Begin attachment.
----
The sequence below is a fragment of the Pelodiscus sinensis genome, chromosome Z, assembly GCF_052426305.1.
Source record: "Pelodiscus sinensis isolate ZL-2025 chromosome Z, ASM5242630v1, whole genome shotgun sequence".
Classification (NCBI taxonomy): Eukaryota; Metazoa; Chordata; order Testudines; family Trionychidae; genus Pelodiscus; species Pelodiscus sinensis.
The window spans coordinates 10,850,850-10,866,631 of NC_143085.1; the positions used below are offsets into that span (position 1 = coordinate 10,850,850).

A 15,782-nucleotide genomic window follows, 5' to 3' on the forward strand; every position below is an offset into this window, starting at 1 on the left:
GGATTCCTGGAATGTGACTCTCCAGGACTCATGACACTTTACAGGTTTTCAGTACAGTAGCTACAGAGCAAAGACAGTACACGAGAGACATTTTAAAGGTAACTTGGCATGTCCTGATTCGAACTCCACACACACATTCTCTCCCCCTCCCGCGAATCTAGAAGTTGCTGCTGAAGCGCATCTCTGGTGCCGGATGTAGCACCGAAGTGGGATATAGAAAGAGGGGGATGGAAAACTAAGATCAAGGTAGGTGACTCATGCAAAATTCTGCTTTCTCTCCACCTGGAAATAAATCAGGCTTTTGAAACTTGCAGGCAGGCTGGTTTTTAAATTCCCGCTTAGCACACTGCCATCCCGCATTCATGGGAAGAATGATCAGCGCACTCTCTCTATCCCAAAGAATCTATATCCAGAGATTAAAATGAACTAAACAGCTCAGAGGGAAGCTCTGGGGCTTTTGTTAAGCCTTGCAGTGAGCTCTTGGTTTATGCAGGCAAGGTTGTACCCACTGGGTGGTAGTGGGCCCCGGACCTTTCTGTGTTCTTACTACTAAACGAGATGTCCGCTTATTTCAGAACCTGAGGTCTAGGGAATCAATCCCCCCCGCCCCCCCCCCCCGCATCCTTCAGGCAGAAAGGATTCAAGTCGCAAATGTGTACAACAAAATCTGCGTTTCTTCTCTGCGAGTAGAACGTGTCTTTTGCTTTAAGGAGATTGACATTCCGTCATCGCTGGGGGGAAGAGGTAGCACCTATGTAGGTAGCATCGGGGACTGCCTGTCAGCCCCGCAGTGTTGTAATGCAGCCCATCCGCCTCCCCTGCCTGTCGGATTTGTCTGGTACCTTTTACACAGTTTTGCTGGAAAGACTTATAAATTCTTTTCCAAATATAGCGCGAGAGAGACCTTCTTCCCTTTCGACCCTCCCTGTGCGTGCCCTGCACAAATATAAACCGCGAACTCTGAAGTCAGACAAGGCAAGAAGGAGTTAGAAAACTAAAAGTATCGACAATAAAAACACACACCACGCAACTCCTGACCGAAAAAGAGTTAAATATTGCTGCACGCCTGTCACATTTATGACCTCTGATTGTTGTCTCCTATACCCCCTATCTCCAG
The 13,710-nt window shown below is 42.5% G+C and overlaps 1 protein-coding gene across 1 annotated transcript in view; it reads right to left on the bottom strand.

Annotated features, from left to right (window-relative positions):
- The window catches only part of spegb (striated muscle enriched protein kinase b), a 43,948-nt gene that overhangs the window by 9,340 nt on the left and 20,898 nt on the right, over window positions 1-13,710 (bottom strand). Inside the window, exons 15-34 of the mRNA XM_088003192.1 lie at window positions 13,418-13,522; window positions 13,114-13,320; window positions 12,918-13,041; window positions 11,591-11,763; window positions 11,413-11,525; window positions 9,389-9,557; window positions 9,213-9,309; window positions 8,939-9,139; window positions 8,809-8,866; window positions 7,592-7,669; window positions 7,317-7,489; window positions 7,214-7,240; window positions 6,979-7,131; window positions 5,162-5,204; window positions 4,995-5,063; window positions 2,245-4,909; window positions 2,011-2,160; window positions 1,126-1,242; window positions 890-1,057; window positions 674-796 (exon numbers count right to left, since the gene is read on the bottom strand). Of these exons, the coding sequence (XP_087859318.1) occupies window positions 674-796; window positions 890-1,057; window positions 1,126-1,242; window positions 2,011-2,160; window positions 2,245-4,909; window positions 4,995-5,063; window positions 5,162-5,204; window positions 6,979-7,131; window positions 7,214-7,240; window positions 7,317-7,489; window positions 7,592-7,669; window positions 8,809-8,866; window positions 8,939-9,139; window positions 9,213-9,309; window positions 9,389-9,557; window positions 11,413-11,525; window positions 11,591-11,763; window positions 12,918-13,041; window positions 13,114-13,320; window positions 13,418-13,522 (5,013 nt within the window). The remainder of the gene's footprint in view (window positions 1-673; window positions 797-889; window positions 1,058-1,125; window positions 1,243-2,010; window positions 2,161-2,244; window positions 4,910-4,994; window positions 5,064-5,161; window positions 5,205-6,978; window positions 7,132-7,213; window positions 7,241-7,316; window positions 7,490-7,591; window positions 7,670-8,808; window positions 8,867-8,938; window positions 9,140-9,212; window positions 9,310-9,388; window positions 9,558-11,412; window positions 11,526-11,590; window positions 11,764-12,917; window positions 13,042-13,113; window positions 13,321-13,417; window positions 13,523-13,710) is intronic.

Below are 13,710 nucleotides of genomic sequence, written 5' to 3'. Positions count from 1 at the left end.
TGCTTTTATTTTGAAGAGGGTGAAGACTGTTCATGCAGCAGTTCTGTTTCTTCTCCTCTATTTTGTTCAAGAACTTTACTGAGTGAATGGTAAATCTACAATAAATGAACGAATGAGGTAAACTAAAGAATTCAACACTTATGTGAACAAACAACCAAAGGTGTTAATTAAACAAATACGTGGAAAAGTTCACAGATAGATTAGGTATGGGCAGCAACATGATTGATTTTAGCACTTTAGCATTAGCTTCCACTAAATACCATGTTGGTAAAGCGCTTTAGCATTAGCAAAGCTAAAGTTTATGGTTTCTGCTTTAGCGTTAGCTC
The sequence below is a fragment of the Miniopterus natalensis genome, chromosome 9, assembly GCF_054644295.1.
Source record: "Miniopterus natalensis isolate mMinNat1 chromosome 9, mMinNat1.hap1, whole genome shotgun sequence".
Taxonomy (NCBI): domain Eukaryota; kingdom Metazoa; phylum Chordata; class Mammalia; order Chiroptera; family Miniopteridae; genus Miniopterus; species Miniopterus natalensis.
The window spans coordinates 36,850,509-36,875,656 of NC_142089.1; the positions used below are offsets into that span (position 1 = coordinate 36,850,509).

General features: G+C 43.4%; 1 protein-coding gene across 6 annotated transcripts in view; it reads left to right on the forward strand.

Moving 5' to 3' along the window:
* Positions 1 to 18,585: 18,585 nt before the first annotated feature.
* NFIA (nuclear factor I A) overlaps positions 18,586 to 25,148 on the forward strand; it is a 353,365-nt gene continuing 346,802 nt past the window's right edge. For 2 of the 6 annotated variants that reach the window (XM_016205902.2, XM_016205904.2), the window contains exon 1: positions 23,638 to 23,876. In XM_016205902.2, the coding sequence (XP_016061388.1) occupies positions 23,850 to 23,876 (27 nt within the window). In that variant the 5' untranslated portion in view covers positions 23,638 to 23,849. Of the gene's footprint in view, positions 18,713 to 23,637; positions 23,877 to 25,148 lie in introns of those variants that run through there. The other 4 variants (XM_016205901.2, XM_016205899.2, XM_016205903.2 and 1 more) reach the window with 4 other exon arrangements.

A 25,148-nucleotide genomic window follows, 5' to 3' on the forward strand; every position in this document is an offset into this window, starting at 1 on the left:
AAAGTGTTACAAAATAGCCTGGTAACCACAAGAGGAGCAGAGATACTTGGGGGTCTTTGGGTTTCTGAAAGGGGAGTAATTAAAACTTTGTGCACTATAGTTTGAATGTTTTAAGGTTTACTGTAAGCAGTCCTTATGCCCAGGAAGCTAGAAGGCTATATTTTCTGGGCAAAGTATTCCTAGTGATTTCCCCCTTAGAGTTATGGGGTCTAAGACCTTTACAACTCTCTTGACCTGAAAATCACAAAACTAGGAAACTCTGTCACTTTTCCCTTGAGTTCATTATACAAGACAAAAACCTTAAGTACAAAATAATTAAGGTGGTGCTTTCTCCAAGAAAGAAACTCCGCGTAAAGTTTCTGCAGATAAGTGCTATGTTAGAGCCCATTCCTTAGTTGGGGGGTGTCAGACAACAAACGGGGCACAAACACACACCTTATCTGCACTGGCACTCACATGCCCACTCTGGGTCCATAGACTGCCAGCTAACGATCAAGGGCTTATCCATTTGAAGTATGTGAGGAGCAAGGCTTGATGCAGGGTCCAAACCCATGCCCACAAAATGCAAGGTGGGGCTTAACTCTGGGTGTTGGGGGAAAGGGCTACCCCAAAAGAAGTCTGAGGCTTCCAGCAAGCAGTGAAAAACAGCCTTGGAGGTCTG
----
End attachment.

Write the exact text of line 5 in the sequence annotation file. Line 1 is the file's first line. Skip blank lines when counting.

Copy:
A 15,782-nucleotide genomic window follows, 5' to 3' on the forward strand; every position below is an offset into this window, starting at 1 on the left: